Three subsidiaries of Weatherford International Limited, a Swiss oil services company, will plead guilty to anti-bribery provisions of the Foreign Corrupt Practices Act (FCPA) and export controls violations under the International Emergency Economic Powers Act (IEEPA) and the Trading with the Enemy Act (TWEA).
Weatherford was represented by F. Joseph Warin of Gibson Dunn in Washington, D.C.
Weatherford International will pay more than $252 million in penalties and fines.
Weatherford Services Limited (Weatherford Services), a subsidiary of Weatherford International, will plead guilty to violating the anti-bribery provisions of the FCPA.
Weatherford International was charged with one count of violating the internal controls provisions of the FCPA.
To resolve the charge, Weatherford International will pay an $87.2 million criminal penalty as part of a deferred prosecution agreement.
“Effective internal accounting controls are not only good policy, they are required by law for publicly traded companies – and for good reason,” said Acting Assistant Attorney General Raman. “This case demonstrates how loose controls and an anemic compliance environment can foster foreign bribery and fraud by a company’s subsidiaries around the globe. Although Weatherford’s extensive remediation and its efforts to improve its compliance functions are positive signs, the corrupt conduct of Weatherford International’s subsidiaries allowed it to earn millions of dollars in illicit profits, for which it is now paying a significant price.”
In a separate matter, Weatherford International and four of its subsidiaries will pay a combined $100 million to resolve a criminal and administrative export controls investigation.
As part of the resolution of that investigation, Weatherford International will enter into a deferred prosecution agreement for a term of two years and two of its subsidiaries have agreed to plead guilty to export controls charges.
In a related FCPA matter, the U.S. Securities and Exchange Commission (SEC) filed a settlement of a complaint.
In the settlement, Weatherford International consented to the entry of a permanent injunction against FCPA violations and agreed to pay $65,612,360 in disgorgement, prejudgment interest, and civil penalties.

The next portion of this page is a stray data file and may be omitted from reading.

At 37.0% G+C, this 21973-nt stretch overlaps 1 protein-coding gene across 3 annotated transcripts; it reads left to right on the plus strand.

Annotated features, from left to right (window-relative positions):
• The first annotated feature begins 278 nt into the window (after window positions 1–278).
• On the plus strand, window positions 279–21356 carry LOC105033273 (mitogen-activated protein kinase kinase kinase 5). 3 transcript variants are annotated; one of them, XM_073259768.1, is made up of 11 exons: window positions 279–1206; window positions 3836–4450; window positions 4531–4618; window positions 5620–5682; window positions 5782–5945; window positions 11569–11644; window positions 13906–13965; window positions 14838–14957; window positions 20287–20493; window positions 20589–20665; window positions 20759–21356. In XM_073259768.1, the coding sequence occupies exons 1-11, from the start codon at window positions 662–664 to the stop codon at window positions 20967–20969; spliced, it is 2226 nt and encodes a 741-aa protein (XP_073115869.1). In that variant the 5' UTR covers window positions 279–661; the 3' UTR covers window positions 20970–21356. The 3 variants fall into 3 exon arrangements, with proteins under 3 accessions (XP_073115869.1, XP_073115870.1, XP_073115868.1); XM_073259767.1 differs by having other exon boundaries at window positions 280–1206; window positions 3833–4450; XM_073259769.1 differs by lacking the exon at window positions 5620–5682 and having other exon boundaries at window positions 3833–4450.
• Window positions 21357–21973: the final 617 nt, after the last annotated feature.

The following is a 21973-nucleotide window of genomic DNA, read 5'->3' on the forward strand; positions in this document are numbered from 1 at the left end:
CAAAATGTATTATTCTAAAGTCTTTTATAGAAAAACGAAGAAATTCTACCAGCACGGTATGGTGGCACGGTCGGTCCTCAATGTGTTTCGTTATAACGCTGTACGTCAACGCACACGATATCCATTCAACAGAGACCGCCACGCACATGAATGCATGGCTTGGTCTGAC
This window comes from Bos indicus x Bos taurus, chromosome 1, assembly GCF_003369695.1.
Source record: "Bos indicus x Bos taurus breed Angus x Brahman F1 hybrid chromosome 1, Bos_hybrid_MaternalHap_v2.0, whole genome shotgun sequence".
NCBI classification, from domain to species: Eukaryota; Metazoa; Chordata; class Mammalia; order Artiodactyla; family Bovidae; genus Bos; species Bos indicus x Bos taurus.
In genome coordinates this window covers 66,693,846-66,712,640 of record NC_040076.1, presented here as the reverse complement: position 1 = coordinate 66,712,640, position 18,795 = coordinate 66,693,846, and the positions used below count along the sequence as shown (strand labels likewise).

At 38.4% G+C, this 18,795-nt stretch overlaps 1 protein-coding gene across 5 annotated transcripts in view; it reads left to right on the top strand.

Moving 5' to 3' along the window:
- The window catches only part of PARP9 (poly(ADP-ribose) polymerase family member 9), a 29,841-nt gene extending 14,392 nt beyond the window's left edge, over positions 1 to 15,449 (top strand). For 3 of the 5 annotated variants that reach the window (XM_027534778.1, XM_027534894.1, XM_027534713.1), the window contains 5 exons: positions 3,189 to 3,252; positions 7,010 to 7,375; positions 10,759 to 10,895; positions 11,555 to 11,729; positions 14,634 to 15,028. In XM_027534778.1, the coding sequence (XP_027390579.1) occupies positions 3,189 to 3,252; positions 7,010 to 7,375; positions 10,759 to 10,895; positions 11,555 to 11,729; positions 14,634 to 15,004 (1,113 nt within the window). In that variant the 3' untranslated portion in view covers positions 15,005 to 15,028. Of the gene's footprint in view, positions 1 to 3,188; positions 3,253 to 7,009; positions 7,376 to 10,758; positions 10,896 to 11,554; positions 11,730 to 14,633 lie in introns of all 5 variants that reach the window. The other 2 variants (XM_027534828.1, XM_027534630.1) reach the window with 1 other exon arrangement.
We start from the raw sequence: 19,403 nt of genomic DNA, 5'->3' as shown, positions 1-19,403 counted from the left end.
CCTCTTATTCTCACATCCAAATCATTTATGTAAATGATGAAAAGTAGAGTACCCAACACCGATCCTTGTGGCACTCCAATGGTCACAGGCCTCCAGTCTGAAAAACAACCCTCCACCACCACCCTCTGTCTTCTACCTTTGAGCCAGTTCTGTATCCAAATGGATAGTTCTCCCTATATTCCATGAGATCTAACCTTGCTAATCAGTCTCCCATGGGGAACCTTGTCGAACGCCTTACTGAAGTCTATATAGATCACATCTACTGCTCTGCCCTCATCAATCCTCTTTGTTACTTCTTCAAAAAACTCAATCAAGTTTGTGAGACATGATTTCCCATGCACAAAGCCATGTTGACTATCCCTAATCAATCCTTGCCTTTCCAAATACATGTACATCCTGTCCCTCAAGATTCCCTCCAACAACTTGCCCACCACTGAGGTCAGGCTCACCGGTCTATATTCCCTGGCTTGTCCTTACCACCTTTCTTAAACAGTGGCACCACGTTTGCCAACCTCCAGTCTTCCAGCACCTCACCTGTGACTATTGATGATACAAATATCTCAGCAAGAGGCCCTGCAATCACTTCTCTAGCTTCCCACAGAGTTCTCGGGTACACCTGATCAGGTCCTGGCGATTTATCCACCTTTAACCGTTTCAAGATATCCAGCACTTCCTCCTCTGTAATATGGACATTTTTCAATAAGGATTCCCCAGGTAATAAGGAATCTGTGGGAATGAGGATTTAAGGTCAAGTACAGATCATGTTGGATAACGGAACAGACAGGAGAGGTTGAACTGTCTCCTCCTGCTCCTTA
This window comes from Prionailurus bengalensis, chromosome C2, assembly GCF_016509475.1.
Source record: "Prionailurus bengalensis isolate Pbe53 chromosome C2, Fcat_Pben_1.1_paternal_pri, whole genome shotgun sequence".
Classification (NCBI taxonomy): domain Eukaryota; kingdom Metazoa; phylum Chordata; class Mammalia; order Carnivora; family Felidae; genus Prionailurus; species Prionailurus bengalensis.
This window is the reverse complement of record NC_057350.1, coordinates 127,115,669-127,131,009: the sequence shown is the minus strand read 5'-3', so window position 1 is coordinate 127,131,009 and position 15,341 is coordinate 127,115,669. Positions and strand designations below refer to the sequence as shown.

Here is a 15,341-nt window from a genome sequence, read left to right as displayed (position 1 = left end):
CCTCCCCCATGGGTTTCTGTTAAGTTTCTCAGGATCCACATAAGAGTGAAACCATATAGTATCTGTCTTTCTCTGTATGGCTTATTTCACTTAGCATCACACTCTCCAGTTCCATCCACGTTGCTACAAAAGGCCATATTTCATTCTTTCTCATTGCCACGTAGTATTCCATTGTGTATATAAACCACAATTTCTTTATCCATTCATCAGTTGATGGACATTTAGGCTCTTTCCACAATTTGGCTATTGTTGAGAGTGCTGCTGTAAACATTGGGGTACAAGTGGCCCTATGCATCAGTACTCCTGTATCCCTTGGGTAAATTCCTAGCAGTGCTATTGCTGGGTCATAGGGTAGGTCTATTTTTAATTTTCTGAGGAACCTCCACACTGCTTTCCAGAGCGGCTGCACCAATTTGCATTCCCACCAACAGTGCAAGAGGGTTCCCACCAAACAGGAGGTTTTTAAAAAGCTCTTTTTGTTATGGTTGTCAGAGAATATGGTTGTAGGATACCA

Weatherford International will comply with certain undertakings regarding its FCPA compliance program, including the retention of an independent corporate compliance monitor.
The combined investigations resulted in the conviction of three Weatherford subsidiaries, the entry by Weatherford International into two deferred prosecution agreements and a civil settlement, and the payment of a total of $252,690,606 in penalties and fines.
Federal officials alleged that prior to 2008, Weatherford International knowingly failed to establish an effective system of internal accounting controls designed to detect and prevent corruption, including FCPA violations.
The company failed to implement these internal controls despite operating in an industry with a substantial corruption risk profile and despite growing its global footprint in large part by purchasing existing companies, often themselves in countries with high corruption risks.
As a result, a permissive and uncontrolled environment existed within which employees of certain of Weatherford International’s wholly owned subsidiaries in Africa and the Middle East were able to engage in corrupt conduct over the course of many years, including both bribery of foreign officials and fraudulent misuse of the United Nations’ Oil for Food Program.
Court documents state that Weatherford Services employees established and operated a joint venture in Africa with two local entities controlled by foreign officials and their relatives from 2004 through at least 2008.
The foreign officials selected the entities with which Weatherford Services would partner, and Weatherford Services and Weatherford International employees knew that the members of the local entities included foreign officials’ relatives and associates.
Notwithstanding the fact that the local entities did not contribute capital, expertise or labor to the joint venture, neither Weatherford Services nor Weatherford International investigated why the local entities were involved in the joint venture.
The sole purpose of those local entities, in fact, was to serve as conduits through which Weatherford Services funneled hundreds of thousands of dollars in payments to the foreign officials controlling them. In exchange for the payments they received from Weatherford Services through the joint venture, the foreign officials awarded the joint venture lucrative contracts, gave Weatherford Services inside information about competitors’ pricing, and took contracts away from Weatherford Services’ competitors and awarded them to the joint venture.
Weatherford Services employees in Africa bribed a foreign official so that he would approve the renewal of an oil services contract, according to court documents. Weatherford Services funneled bribery payments to the foreign official through a freight forwarding agent it retained via a consultancy agreement in July 2006.